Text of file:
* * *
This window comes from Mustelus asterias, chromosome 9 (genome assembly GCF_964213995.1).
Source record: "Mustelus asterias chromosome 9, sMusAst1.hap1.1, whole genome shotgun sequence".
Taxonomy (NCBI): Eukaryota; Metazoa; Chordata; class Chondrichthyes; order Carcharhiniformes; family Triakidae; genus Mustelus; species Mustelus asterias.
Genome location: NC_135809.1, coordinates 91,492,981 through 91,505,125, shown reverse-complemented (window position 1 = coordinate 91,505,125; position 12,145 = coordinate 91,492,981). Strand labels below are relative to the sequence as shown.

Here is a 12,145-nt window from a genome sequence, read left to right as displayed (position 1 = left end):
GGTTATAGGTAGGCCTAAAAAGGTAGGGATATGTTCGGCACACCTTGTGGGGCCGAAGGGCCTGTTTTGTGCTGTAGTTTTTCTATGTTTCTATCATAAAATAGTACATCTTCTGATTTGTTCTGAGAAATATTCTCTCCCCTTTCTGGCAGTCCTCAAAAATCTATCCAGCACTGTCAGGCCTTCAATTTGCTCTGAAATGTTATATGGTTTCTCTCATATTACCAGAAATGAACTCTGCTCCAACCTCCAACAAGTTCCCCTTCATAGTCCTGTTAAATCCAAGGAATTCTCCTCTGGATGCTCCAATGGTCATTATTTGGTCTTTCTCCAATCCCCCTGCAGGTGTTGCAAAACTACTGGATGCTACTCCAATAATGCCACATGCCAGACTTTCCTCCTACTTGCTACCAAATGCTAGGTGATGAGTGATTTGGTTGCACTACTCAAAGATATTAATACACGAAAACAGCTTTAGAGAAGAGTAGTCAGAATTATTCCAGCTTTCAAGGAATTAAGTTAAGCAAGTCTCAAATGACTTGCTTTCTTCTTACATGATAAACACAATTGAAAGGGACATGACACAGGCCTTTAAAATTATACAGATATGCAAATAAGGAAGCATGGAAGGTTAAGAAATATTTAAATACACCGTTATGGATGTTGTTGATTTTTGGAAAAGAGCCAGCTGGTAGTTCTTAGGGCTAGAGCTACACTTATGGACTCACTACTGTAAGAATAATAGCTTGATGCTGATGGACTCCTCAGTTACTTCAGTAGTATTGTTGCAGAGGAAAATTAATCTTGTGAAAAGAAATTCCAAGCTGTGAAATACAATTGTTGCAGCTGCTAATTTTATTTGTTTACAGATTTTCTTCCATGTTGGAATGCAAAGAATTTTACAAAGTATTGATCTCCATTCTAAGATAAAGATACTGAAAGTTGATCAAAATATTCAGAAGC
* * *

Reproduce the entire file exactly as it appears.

This window comes from Mustelus asterias, chromosome 9 (genome assembly GCF_964213995.1).
Source record: "Mustelus asterias chromosome 9, sMusAst1.hap1.1, whole genome shotgun sequence".
Taxonomy (NCBI): Eukaryota; Metazoa; Chordata; class Chondrichthyes; order Carcharhiniformes; family Triakidae; genus Mustelus; species Mustelus asterias.
Genome location: NC_135809.1, coordinates 91,492,981 through 91,505,125, shown reverse-complemented (window position 1 = coordinate 91,505,125; position 12,145 = coordinate 91,492,981). Strand labels below are relative to the sequence as shown.

Here is a 12,145-nt window from a genome sequence, read left to right as displayed (position 1 = left end):
GGTTATAGGTAGGCCTAAAAAGGTAGGGATATGTTCGGCACACCTTGTGGGGCCGAAGGGCCTGTTTTGTGCTGTAGTTTTTCTATGTTTCTATCATAAAATAGTACATCTTCTGATTTGTTCTGAGAAATATTCTCTCCCCTTTCTGGCAGTCCTCAAAAATCTATCCAGCACTGTCAGGCCTTCAATTTGCTCTGAAATGTTATATGGTTTCTCTCATATTACCAGAAATGAACTCTGCTCCAACCTCCAACAAGTTCCCCTTCATAGTCCTGTTAAATCCAAGGAATTCTCCTCTGGATGCTCCAATGGTCATTATTTGGTCTTTCTCCAATCCCCCTGCAGGTGTTGCAAAACTACTGGATGCTACTCCAATAATGCCACATGCCAGACTTTCCTCCTACTTGCTACCAAATGCTAGGTGATGAGTGATTTGGTTGCACTACTCAAAGATATTAATACACGAAAACAGCTTTAGAGAAGAGTAGTCAGAATTATTCCAGCTTTCAAGGAATTAAGTTAAGCAAGTCTCAAATGACTTGCTTTCTTCTTACATGATAAACACAATTGAAAGGGACATGACACAGGCCTTTAAAATTATACAGATATGCAAATAAGGAAGCATGGAAGGTTAAGAAATATTTAAATACACCGTTATGGATGTTGTTGATTTTTGGAAAAGAGCCAGCTGGTAGTTCTTAGGGCTAGAGCTACACTTATGGACTCACTACTGTAAGAATAATAGCTTGATGCTGATGGACTCCTCAGTTACTTCAGTAGTATTGTTGCAGAGGAAAATTAATCTTGTGAAAAGAAATTCCAAGCTGTGAAATACAATTGTTGCAGCTGCTAATTTTATTTGTTTACAGATTTTCTTCCATGTTGGAATGCAAAGAATTTTACAAAGTATTGATCTCCATTCTAAGATAAAGATACTGAAAGTTGATCAAAATATTCAGAAGC